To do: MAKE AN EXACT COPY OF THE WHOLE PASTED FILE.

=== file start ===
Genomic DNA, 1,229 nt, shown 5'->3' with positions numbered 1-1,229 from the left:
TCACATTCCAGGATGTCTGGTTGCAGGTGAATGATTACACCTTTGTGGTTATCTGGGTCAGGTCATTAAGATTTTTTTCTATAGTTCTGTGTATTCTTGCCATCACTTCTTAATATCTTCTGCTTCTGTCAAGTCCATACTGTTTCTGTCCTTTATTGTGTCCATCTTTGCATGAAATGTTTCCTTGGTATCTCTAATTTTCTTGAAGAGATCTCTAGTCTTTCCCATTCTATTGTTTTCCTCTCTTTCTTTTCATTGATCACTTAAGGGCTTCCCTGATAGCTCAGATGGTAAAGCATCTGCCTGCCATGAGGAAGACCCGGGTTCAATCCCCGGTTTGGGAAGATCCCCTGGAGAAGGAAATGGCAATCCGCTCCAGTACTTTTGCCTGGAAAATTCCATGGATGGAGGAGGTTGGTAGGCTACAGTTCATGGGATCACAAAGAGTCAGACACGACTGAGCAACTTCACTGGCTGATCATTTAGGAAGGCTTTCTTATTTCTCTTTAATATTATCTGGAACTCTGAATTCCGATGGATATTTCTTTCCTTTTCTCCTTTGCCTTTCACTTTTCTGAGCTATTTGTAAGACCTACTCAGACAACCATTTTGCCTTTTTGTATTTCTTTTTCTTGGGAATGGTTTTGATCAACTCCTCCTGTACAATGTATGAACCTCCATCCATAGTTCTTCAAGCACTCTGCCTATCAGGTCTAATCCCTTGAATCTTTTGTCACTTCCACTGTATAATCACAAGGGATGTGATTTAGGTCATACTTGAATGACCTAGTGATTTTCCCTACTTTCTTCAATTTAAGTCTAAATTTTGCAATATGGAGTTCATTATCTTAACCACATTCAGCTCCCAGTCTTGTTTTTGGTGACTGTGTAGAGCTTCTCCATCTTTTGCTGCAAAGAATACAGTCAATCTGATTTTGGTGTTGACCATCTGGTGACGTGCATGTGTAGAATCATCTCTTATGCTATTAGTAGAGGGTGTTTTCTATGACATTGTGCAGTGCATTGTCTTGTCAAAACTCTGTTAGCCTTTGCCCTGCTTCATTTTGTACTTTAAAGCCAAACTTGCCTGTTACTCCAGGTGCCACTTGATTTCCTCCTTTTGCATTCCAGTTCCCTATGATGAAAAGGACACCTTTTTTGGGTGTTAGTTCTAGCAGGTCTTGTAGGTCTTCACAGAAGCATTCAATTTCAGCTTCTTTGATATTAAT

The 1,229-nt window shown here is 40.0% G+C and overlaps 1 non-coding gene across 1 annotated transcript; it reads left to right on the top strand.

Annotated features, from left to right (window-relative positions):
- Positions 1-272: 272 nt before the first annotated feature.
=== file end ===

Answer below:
Genomic DNA, 1,229 nt, shown 5'->3' with positions numbered 1-1,229 from the left:
TCACATTCCAGGATGTCTGGTTGCAGGTGAATGATTACACCTTTGTGGTTATCTGGGTCAGGTCATTAAGATTTTTTTCTATAGTTCTGTGTATTCTTGCCATCACTTCTTAATATCTTCTGCTTCTGTCAAGTCCATACTGTTTCTGTCCTTTATTGTGTCCATCTTTGCATGAAATGTTTCCTTGGTATCTCTAATTTTCTTGAAGAGATCTCTAGTCTTTCCCATTCTATTGTTTTCCTCTCTTTCTTTTCATTGATCACTTAAGGGCTTCCCTGATAGCTCAGATGGTAAAGCATCTGCCTGCCATGAGGAAGACCCGGGTTCAATCCCCGGTTTGGGAAGATCCCCTGGAGAAGGAAATGGCAATCCGCTCCAGTACTTTTGCCTGGAAAATTCCATGGATGGAGGAGGTTGGTAGGCTACAGTTCATGGGATCACAAAGAGTCAGACACGACTGAGCAACTTCACTGGCTGATCATTTAGGAAGGCTTTCTTATTTCTCTTTAATATTATCTGGAACTCTGAATTCCGATGGATATTTCTTTCCTTTTCTCCTTTGCCTTTCACTTTTCTGAGCTATTTGTAAGACCTACTCAGACAACCATTTTGCCTTTTTGTATTTCTTTTTCTTGGGAATGGTTTTGATCAACTCCTCCTGTACAATGTATGAACCTCCATCCATAGTTCTTCAAGCACTCTGCCTATCAGGTCTAATCCCTTGAATCTTTTGTCACTTCCACTGTATAATCACAAGGGATGTGATTTAGGTCATACTTGAATGACCTAGTGATTTTCCCTACTTTCTTCAATTTAAGTCTAAATTTTGCAATATGGAGTTCATTATCTTAACCACATTCAGCTCCCAGTCTTGTTTTTGGTGACTGTGTAGAGCTTCTCCATCTTTTGCTGCAAAGAATACAGTCAATCTGATTTTGGTGTTGACCATCTGGTGACGTGCATGTGTAGAATCATCTCTTATGCTATTAGTAGAGGGTGTTTTCTATGACATTGTGCAGTGCATTGTCTTGTCAAAACTCTGTTAGCCTTTGCCCTGCTTCATTTTGTACTTTAAAGCCAAACTTGCCTGTTACTCCAGGTGCCACTTGATTTCCTCCTTTTGCATTCCAGTTCCCTATGATGAAAAGGACACCTTTTTTGGGTGTTAGTTCTAGCAGGTCTTGTAGGTCTTCACAGAAGCATTCAATTTCAGCTTCTTTGATATTAAT

The 1,229-nt window shown here is 40.0% G+C and overlaps 1 non-coding gene across 1 annotated transcript; it reads left to right on the top strand.

Annotated features, from left to right (window-relative positions):
- Positions 1-272: 272 nt before the first annotated feature.